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    If you're talking about the select() function, you can use it to test the output stream to see if it is immediately available for writing, but that in itself doesn't actually send anything. You still need to send to the socket directly. I don't know of a function that will write to multiple sockets in one go (that doesn't mean there isn't one )
    When all else fails, read the instructions.
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  3. #3
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    Ok thanks Hammer, i must have got the wrong end of the stick.

    I guess he means adding something like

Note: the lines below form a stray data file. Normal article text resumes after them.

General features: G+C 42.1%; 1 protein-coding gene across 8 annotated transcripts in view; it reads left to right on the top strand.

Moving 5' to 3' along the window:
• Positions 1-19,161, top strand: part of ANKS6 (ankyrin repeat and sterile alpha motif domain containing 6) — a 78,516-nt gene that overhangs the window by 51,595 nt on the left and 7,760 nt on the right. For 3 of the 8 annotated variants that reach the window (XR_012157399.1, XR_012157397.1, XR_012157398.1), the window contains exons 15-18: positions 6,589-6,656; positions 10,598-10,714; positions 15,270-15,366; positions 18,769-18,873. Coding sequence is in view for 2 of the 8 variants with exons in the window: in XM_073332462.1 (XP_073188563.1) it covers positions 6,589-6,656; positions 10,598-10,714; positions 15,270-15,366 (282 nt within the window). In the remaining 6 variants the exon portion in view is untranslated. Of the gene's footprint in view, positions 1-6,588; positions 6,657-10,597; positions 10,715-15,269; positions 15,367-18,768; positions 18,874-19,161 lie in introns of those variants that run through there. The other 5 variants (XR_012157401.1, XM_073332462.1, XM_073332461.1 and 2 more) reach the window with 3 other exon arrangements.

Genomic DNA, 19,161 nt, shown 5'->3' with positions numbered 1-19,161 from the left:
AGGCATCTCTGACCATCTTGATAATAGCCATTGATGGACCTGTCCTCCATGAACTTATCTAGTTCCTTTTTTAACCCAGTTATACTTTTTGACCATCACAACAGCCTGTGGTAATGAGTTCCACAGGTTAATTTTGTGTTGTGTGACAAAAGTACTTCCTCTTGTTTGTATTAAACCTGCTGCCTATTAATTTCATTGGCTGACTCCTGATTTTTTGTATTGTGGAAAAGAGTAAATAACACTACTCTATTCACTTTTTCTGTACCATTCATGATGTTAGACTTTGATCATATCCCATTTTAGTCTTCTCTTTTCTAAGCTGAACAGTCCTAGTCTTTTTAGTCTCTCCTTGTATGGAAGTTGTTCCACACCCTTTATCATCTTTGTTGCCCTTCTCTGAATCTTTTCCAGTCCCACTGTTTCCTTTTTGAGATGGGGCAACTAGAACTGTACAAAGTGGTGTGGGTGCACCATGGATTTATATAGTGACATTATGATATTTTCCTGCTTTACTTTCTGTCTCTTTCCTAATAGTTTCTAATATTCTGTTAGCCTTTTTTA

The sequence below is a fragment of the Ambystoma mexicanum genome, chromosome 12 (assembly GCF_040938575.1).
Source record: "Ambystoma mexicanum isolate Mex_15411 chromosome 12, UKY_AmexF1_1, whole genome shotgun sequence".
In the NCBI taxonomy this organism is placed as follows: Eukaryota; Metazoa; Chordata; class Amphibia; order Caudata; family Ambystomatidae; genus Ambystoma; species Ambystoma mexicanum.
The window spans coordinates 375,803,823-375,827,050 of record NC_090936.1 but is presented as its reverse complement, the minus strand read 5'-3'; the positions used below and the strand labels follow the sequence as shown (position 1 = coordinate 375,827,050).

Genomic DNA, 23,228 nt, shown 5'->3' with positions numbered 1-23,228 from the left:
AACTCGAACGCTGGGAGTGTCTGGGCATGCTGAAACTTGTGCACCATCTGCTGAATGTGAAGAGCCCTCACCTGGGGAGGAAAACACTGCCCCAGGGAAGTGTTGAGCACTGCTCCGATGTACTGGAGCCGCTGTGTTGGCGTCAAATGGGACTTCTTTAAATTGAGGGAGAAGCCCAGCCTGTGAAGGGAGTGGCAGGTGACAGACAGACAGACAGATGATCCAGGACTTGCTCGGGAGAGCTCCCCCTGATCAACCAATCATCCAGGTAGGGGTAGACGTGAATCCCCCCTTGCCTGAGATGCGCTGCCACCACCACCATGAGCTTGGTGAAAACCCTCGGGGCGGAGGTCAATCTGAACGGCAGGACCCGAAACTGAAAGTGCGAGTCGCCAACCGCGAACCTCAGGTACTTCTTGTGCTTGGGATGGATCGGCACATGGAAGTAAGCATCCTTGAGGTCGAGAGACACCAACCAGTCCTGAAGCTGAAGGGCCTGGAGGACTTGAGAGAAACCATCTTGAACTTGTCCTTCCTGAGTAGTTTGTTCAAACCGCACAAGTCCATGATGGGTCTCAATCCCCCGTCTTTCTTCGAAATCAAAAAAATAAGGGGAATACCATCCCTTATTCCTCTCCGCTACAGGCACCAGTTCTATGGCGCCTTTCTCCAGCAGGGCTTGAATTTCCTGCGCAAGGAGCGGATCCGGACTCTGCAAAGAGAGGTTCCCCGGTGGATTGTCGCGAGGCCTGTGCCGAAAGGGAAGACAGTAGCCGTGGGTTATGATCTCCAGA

Code:
    struct sockets
    {
      int sock;
      char out_buf[1024];
    };
    Then rather than sending inside a function based on some data coming in, ill simply add the outgoing data to the buffers of the players connected.

    Then each game turn loop through my connected sockets list and send out_buf to the players if theres any data which needs to go out.

    Not sure how this would be more efficent though as I would have to loop my entire socket list every game turn though even if there was no data to be sent out.

    Ahh well im even more confused now, thanks for reply anyway

    Stan

  4. #4
    sockets mad
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    There are a lot of select() tutorials around the net, but most of them do not include much detail on how to correctly handle writing of data to sockets, which can be a pain.